Retrophin, the drug developer founded by controversial former biotech executive Martin Shkreli, has posted positive results from a midstage study for its treatment for a rare kidney disease.
San Diego-based Retrophin said that its drug, sparsentan, outperformed another drug sometimes used to manage a rare kidney disease, called focal segmental glomerulosclerosis (FSGS), in a Phase 2 clinical trial. The kidney disorder doesn’t have any FDA-approved therapies, Retrophin says, but several drugs are currently used off-label to treat it, including steroids, immune system suppressants, and diuretics.
Patients who received sparsentan had a 44.8 percent reduction in a symptom of the disease that’s associated with a breakdown of normal kidney function, according to the initial trial results. Meanwhile, patients who received irbesartan—one of a few different drugs used to manage FSGS—saw the symptom decline by 18.5 percent.
Retrophin (NASDAQ: RTRX) shares rose $4.96 cents by midday Wednesday, up 30.3 percent to $21.25 on the Nasdaq. The company plans to present detailed results at an upcoming medical meeting or in a peer-reviewed journal, it said in a statement.
The results exceeded expectations, according to a note from analysts at Leerink Partners, who said the drug has a 75 percent chance to earn FDA approval. The analysts said they were cautiously optimistic that Retrophin will meet the next milestone: earning an accelerated approval process from the FDA for the drug. Leerink expects the company to meet with the FDA later this year.
Retrophin’s involvement with sparsentan began with Shkreli, the company’s former CEO, who has since been characterized as an archetype of pharmaceutical industry greed rather than innovation. He licensed the drug from San Diego-based Ligand Pharmaceuticals (NASDAQ: LGND) in March 2012. Months later, Shkreli raised a $4 million Series A round for Retrophin from the hedge fund that he also ran, MSMB Capital.
After in-licensing and developing multiple other compounds and taking the company public through a reverse merger, Shkreli was ousted from Retrophin in late 2014—shortly after he raised the price on an old drug used for treating a condition related to kidney stones, which the company acquired, from $1.50 to $30 apiece. That would prove to be a harbinger of things to come.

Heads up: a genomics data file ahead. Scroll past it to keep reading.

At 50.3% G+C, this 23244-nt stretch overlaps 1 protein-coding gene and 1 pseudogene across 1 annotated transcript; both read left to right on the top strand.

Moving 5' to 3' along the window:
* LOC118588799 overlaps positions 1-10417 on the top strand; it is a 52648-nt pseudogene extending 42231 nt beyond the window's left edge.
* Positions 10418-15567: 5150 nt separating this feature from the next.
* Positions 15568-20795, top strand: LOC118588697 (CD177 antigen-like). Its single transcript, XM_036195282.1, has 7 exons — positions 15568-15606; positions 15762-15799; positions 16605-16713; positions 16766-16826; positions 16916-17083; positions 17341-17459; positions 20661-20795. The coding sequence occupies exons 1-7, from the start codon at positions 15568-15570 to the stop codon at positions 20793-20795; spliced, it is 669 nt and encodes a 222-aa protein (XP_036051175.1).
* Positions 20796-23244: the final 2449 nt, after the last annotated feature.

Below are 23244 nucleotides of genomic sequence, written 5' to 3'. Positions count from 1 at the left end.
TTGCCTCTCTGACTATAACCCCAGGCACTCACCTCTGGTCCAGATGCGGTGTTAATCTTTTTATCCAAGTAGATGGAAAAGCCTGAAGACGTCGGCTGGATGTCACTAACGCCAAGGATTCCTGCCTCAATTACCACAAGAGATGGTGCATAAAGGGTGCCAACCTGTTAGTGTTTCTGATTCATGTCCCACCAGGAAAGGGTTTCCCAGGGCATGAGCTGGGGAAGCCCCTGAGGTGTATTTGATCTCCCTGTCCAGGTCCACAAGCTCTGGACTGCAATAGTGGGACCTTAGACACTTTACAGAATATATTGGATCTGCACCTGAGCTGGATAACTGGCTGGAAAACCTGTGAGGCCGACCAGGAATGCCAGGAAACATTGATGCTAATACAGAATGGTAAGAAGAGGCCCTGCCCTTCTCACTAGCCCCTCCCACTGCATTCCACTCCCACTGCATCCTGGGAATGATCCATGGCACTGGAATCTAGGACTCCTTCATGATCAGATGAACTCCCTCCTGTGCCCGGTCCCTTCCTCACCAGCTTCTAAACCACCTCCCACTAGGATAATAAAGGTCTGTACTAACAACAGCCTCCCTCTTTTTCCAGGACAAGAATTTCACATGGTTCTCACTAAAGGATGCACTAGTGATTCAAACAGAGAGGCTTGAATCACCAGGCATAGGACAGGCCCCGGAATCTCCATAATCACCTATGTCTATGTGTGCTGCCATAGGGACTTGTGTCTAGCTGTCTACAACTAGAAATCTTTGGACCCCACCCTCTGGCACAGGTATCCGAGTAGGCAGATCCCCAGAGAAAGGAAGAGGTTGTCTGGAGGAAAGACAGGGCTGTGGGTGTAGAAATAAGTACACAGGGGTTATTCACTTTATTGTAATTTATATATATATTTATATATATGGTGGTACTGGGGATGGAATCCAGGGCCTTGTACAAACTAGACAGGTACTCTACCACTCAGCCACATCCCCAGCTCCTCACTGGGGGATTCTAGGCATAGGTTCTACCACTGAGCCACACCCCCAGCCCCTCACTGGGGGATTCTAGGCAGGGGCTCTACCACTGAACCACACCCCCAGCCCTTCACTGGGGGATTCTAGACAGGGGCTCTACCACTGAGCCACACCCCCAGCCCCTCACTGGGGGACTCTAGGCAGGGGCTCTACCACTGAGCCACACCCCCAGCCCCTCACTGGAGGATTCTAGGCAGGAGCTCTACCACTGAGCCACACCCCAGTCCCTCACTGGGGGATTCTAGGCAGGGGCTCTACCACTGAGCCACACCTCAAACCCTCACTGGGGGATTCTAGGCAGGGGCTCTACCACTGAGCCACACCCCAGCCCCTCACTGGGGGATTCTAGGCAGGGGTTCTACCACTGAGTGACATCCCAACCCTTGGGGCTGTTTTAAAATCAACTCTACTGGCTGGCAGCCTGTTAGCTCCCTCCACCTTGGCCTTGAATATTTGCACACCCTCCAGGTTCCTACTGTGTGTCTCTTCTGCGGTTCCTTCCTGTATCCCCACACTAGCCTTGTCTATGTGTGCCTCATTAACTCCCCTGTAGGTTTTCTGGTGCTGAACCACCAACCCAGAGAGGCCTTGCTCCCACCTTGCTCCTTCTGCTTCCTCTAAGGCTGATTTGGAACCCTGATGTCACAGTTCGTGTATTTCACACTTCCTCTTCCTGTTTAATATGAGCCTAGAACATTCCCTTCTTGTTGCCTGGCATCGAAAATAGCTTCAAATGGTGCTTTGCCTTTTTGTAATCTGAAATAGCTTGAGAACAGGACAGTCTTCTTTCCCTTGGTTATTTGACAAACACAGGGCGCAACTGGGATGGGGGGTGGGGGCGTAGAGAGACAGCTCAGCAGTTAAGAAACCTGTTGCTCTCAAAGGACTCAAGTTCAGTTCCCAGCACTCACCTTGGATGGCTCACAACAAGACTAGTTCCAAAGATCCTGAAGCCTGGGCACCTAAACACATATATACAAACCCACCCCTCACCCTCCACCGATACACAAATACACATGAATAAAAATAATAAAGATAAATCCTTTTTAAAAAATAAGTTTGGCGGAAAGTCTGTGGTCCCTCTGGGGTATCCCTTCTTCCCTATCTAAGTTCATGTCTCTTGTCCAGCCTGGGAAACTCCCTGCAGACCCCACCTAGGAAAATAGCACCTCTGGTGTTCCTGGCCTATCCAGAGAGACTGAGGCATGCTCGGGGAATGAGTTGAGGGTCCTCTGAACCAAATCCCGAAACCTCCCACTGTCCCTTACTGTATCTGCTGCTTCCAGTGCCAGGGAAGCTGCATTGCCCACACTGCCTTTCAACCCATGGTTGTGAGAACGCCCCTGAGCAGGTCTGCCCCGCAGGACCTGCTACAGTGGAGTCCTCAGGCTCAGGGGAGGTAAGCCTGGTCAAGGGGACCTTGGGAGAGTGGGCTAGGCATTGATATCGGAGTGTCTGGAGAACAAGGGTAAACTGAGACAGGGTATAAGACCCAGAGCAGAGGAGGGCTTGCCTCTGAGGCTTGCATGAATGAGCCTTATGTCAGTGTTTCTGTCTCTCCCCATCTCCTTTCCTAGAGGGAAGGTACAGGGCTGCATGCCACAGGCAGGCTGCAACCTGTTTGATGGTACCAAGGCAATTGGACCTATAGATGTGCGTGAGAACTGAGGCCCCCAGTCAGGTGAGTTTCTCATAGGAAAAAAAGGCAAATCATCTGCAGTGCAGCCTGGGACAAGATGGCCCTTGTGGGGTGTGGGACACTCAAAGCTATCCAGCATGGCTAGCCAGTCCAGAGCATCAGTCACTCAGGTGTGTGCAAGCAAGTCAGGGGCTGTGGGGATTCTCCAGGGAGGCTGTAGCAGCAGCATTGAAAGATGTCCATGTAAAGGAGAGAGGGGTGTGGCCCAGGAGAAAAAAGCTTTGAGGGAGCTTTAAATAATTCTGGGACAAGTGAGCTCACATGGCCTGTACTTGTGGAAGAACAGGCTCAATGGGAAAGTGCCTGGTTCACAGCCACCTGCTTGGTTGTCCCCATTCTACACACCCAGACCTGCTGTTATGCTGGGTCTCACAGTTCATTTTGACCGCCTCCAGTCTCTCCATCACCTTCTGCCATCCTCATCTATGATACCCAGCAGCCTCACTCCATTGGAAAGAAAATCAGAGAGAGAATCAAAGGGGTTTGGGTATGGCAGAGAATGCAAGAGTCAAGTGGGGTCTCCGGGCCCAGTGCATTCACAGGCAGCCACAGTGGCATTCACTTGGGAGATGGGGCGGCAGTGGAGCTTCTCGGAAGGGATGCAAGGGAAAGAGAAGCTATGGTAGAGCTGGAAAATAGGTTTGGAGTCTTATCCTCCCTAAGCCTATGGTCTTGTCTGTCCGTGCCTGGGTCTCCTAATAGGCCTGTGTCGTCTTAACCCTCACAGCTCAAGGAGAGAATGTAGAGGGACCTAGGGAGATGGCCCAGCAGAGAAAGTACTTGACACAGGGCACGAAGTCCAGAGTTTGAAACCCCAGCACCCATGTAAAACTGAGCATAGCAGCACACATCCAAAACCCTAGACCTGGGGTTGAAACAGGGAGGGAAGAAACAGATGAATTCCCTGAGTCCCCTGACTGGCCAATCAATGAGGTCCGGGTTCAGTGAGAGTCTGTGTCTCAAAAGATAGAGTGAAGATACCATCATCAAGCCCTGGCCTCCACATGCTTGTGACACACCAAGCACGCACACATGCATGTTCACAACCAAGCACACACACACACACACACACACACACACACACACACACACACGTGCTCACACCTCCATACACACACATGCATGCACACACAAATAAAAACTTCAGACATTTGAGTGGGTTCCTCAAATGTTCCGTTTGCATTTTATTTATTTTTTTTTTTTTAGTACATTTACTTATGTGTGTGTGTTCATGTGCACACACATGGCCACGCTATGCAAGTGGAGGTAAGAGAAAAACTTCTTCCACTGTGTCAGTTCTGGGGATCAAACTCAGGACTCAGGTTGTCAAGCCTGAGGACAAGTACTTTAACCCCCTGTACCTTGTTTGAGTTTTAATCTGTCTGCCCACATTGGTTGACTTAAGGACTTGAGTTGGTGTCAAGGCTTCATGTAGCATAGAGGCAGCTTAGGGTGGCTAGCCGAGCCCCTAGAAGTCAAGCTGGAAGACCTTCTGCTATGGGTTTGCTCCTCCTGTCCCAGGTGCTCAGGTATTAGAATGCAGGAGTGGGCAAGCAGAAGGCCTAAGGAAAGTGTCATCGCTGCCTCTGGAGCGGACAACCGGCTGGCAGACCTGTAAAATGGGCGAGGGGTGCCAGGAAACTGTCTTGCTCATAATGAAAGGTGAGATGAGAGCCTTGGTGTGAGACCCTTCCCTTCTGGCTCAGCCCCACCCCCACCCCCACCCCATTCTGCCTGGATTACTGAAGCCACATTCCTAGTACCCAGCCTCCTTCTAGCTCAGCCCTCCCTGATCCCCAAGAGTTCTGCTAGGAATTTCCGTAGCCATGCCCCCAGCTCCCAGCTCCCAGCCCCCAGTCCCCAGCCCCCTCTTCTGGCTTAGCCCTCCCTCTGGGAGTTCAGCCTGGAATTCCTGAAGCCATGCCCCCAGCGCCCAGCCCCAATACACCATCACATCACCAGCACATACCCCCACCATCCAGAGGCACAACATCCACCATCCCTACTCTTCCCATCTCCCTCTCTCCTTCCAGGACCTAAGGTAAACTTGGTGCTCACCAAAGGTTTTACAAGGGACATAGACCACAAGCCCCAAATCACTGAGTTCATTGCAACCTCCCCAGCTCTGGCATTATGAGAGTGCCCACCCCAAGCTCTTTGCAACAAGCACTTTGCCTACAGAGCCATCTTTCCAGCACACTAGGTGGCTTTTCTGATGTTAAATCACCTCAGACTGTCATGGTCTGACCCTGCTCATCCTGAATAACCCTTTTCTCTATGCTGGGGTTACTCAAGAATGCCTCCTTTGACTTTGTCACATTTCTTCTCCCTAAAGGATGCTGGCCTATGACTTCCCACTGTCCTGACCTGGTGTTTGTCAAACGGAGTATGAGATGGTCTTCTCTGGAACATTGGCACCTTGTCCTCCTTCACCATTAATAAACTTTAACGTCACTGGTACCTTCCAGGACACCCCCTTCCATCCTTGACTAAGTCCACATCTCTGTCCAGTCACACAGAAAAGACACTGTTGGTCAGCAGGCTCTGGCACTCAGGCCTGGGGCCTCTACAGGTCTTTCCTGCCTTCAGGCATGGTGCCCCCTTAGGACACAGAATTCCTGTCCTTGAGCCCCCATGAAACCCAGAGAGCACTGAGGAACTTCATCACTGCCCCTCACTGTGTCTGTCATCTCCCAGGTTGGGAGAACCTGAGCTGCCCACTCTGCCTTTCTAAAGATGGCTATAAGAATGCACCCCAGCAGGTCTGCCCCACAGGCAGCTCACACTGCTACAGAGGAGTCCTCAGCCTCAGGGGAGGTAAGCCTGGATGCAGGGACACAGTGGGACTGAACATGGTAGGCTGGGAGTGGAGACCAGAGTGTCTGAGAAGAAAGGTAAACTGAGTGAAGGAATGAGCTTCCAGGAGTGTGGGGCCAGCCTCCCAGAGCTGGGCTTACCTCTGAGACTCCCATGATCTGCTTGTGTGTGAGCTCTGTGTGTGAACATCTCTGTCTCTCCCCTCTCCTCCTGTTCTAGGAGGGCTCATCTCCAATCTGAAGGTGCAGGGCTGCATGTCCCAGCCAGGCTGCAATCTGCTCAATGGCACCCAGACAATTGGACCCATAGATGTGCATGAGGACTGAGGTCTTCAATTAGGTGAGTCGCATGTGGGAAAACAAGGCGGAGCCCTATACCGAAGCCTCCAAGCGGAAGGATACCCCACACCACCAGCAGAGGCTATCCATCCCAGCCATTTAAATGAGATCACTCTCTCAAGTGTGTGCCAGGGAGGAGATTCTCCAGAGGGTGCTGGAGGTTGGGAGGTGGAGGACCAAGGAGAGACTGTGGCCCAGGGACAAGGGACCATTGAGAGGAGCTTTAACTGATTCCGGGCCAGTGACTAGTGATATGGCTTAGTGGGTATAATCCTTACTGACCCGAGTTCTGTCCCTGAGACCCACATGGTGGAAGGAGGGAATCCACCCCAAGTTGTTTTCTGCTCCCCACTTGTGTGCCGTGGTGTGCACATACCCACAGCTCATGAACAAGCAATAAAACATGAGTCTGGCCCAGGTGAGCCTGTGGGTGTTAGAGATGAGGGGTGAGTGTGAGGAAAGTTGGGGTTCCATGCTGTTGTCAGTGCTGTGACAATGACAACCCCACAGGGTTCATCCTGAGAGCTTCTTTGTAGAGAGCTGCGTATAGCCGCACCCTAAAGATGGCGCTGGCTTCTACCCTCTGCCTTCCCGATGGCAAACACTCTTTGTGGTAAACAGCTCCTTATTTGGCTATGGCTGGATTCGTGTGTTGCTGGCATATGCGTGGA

After leaving Retrophin, Shkreli founded a new biotech, Turing Pharmaceuticals where he doubled down: He raised the price of another drug, Daraprim, used to treat parasitic infections that often afflict people with HIV. This time, he increased the price from $13.50 to $750 a pill. To say the least, there was widespread public outrage. While the incident undoubtedly made him famous, it also turned him into a global punching bag for price gouging. To boot, he was pushed out of Turing, indicted on fraud charges, and sued by Retrophin.
Even so, acquisitions that Shkreli made in Retrophin’s early days, such as sparsentan, can be partly credited for making Retrophin a potential success. The Leerink analysts placed a $32 per share price target on the stock.
FSGS affects an estimated 40,000 patients in the U.S. and can lead to end-stage renal disease after progressive scarring of the kidney, according to Retrophin. The Phase 2 trial studied sparsentan’s ability to reduce a measurement of a protein in a patient’s urine, known as proteinuria. The symptom is caused by a breakdown of the kidney’s normal filtration mechanism. Reducing levels of proteinuria is associated with a lower risk of FSGS, Retrophin says.
Other symptoms include edema, high cholesterol, and high blood pressure, according to nonprofit NephCure Kidney International.